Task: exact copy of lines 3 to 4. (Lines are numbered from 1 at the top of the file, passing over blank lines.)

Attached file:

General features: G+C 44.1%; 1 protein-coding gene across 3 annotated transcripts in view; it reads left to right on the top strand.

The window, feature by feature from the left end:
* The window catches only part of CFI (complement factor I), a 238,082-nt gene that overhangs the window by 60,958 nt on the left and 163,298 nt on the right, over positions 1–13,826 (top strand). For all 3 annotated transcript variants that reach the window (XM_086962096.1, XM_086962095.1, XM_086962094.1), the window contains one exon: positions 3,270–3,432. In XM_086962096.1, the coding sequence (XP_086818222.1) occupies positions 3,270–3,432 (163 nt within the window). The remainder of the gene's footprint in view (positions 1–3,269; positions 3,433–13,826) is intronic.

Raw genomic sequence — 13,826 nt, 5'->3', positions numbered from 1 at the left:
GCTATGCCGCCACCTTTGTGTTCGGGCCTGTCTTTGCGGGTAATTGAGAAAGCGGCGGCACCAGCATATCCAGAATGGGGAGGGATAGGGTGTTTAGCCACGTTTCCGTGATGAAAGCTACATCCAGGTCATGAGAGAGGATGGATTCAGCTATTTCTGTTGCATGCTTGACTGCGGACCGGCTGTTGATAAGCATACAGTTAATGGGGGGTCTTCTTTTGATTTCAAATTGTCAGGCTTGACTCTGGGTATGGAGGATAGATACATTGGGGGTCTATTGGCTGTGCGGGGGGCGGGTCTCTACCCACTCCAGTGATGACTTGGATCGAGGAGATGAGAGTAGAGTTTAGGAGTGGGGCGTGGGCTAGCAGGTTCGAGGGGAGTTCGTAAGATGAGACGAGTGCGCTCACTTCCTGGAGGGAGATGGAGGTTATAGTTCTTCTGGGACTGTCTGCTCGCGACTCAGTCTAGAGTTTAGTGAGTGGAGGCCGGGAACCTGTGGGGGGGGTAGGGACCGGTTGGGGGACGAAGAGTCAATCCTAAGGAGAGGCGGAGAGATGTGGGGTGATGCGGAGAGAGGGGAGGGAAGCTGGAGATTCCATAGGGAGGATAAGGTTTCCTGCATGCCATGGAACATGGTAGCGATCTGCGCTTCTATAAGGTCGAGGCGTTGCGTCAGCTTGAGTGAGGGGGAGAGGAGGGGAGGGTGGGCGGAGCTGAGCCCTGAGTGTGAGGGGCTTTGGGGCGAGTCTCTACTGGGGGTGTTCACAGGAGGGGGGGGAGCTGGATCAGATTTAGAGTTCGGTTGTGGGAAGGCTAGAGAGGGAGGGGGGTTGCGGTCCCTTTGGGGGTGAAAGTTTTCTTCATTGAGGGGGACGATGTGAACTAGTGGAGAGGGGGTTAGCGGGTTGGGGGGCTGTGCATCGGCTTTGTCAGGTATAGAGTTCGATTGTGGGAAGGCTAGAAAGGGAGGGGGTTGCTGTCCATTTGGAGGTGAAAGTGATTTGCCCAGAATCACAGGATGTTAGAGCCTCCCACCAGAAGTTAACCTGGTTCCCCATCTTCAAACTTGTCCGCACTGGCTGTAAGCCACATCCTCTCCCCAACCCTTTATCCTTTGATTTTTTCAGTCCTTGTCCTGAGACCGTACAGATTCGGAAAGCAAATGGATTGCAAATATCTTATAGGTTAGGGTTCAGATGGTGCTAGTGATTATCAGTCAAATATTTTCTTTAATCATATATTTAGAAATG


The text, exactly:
* The window catches only part of CFI (complement factor I), a 238,082-nt gene that overhangs the window by 60,958 nt on the left and 163,298 nt on the right, over positions 1–13,826 (top strand). For all 3 annotated transcript variants that reach the window (XM_086962096.1, XM_086962095.1, XM_086962094.1), the window contains one exon: positions 3,270–3,432. In XM_086962096.1, the coding sequence (XP_086818222.1) occupies positions 3,270–3,432 (163 nt within the window). The remainder of the gene's footprint in view (positions 1–3,269; positions 3,433–13,826) is intronic.

Raw genomic sequence — 13,826 nt, 5'->3', positions numbered from 1 at the left: